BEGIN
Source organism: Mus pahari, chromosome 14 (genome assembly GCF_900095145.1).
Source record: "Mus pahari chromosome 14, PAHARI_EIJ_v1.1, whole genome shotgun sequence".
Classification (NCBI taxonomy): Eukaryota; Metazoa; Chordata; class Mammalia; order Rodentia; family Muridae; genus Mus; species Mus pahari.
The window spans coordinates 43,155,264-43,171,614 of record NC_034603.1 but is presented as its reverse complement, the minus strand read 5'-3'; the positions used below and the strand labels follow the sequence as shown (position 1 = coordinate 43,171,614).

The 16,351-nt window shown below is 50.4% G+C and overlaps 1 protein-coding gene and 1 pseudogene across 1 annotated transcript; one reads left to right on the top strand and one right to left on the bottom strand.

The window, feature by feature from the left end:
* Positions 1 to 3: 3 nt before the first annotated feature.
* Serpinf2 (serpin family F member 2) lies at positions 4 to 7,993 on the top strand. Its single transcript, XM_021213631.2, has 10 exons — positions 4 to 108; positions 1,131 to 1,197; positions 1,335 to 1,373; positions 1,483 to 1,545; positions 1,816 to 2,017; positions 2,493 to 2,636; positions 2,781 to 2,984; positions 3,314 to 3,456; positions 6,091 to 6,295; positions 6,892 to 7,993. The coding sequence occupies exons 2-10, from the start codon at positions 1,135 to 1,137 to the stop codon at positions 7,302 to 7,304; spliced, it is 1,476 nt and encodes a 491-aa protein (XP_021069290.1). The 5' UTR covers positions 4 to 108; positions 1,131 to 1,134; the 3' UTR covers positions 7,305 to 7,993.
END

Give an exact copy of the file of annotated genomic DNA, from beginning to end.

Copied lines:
Source organism: Mus pahari, chromosome 14 (genome assembly GCF_900095145.1).
Source record: "Mus pahari chromosome 14, PAHARI_EIJ_v1.1, whole genome shotgun sequence".
Classification (NCBI taxonomy): Eukaryota; Metazoa; Chordata; class Mammalia; order Rodentia; family Muridae; genus Mus; species Mus pahari.
The window spans coordinates 43,155,264-43,171,614 of record NC_034603.1 but is presented as its reverse complement, the minus strand read 5'-3'; the positions used below and the strand labels follow the sequence as shown (position 1 = coordinate 43,171,614).

The 16,351-nt window shown below is 50.4% G+C and overlaps 1 protein-coding gene and 1 pseudogene across 1 annotated transcript; one reads left to right on the top strand and one right to left on the bottom strand.

The window, feature by feature from the left end:
* Positions 1 to 3: 3 nt before the first annotated feature.
* Serpinf2 (serpin family F member 2) lies at positions 4 to 7,993 on the top strand. Its single transcript, XM_021213631.2, has 10 exons — positions 4 to 108; positions 1,131 to 1,197; positions 1,335 to 1,373; positions 1,483 to 1,545; positions 1,816 to 2,017; positions 2,493 to 2,636; positions 2,781 to 2,984; positions 3,314 to 3,456; positions 6,091 to 6,295; positions 6,892 to 7,993. The coding sequence occupies exons 2-10, from the start codon at positions 1,135 to 1,137 to the stop codon at positions 7,302 to 7,304; spliced, it is 1,476 nt and encodes a 491-aa protein (XP_021069290.1). The 5' UTR covers positions 4 to 108; positions 1,131 to 1,134; the 3' UTR covers positions 7,305 to 7,993.